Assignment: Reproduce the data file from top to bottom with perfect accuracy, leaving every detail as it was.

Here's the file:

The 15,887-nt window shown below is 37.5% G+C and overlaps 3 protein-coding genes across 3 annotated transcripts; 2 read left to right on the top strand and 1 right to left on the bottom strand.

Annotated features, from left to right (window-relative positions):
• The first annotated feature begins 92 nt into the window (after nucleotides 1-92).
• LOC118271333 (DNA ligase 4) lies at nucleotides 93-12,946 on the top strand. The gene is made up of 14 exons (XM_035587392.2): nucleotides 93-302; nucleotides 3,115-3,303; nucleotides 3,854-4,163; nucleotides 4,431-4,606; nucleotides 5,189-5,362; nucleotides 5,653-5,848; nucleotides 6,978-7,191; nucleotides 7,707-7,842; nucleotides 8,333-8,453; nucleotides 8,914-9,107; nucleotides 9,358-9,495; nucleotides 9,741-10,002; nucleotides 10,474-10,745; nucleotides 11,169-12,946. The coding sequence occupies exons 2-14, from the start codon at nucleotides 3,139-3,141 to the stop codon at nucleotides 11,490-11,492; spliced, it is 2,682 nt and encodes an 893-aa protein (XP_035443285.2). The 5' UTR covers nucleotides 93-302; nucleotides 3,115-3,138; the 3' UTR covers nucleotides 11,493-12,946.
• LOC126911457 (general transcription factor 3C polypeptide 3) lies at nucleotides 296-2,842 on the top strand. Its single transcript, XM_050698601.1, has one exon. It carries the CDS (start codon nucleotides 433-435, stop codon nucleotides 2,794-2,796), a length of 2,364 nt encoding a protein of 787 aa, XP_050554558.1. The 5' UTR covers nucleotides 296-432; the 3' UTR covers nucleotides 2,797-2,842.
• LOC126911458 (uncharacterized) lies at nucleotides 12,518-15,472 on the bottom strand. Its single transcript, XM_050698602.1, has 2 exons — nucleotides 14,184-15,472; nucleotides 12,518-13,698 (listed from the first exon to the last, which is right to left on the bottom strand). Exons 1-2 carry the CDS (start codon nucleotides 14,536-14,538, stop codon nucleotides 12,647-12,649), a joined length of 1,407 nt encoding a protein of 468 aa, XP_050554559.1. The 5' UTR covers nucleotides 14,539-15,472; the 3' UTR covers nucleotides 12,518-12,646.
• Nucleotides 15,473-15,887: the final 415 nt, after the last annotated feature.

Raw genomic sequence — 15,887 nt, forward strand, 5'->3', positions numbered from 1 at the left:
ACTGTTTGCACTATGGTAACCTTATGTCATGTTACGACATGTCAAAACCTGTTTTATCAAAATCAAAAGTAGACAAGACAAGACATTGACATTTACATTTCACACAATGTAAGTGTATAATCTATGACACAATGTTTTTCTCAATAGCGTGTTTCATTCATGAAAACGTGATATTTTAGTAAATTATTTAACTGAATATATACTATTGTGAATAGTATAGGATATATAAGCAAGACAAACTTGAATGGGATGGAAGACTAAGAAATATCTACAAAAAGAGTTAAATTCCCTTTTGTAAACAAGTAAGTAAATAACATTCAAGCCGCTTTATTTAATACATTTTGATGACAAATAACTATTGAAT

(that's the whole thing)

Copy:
The 15,887-nt window shown below is 37.5% G+C and overlaps 3 protein-coding genes across 3 annotated transcripts; 2 read left to right on the top strand and 1 right to left on the bottom strand.

Annotated features, from left to right (window-relative positions):
• The first annotated feature begins 92 nt into the window (after nucleotides 1-92).
• LOC118271333 (DNA ligase 4) lies at nucleotides 93-12,946 on the top strand. The gene is made up of 14 exons (XM_035587392.2): nucleotides 93-302; nucleotides 3,115-3,303; nucleotides 3,854-4,163; nucleotides 4,431-4,606; nucleotides 5,189-5,362; nucleotides 5,653-5,848; nucleotides 6,978-7,191; nucleotides 7,707-7,842; nucleotides 8,333-8,453; nucleotides 8,914-9,107; nucleotides 9,358-9,495; nucleotides 9,741-10,002; nucleotides 10,474-10,745; nucleotides 11,169-12,946. The coding sequence occupies exons 2-14, from the start codon at nucleotides 3,139-3,141 to the stop codon at nucleotides 11,490-11,492; spliced, it is 2,682 nt and encodes an 893-aa protein (XP_035443285.2). The 5' UTR covers nucleotides 93-302; nucleotides 3,115-3,138; the 3' UTR covers nucleotides 11,493-12,946.
• LOC126911457 (general transcription factor 3C polypeptide 3) lies at nucleotides 296-2,842 on the top strand. Its single transcript, XM_050698601.1, has one exon. It carries the CDS (start codon nucleotides 433-435, stop codon nucleotides 2,794-2,796), a length of 2,364 nt encoding a protein of 787 aa, XP_050554558.1. The 5' UTR covers nucleotides 296-432; the 3' UTR covers nucleotides 2,797-2,842.
• LOC126911458 (uncharacterized) lies at nucleotides 12,518-15,472 on the bottom strand. Its single transcript, XM_050698602.1, has 2 exons — nucleotides 14,184-15,472; nucleotides 12,518-13,698 (listed from the first exon to the last, which is right to left on the bottom strand). Exons 1-2 carry the CDS (start codon nucleotides 14,536-14,538, stop codon nucleotides 12,647-12,649), a joined length of 1,407 nt encoding a protein of 468 aa, XP_050554559.1. The 5' UTR covers nucleotides 14,539-15,472; the 3' UTR covers nucleotides 12,518-12,646.
• Nucleotides 15,473-15,887: the final 415 nt, after the last annotated feature.

Raw genomic sequence — 15,887 nt, forward strand, 5'->3', positions numbered from 1 at the left:
ACTGTTTGCACTATGGTAACCTTATGTCATGTTACGACATGTCAAAACCTGTTTTATCAAAATCAAAAGTAGACAAGACAAGACATTGACATTTACATTTCACACAATGTAAGTGTATAATCTATGACACAATGTTTTTCTCAATAGCGTGTTTCATTCATGAAAACGTGATATTTTAGTAAATTATTTAACTGAATATATACTATTGTGAATAGTATAGGATATATAAGCAAGACAAACTTGAATGGGATGGAAGACTAAGAAATATCTACAAAAAGAGTTAAATTCCCTTTTGTAAACAAGTAAGTAAATAACATTCAAGCCGCTTTATTTAATACATTTTGATGACAAATAACTATTGAAT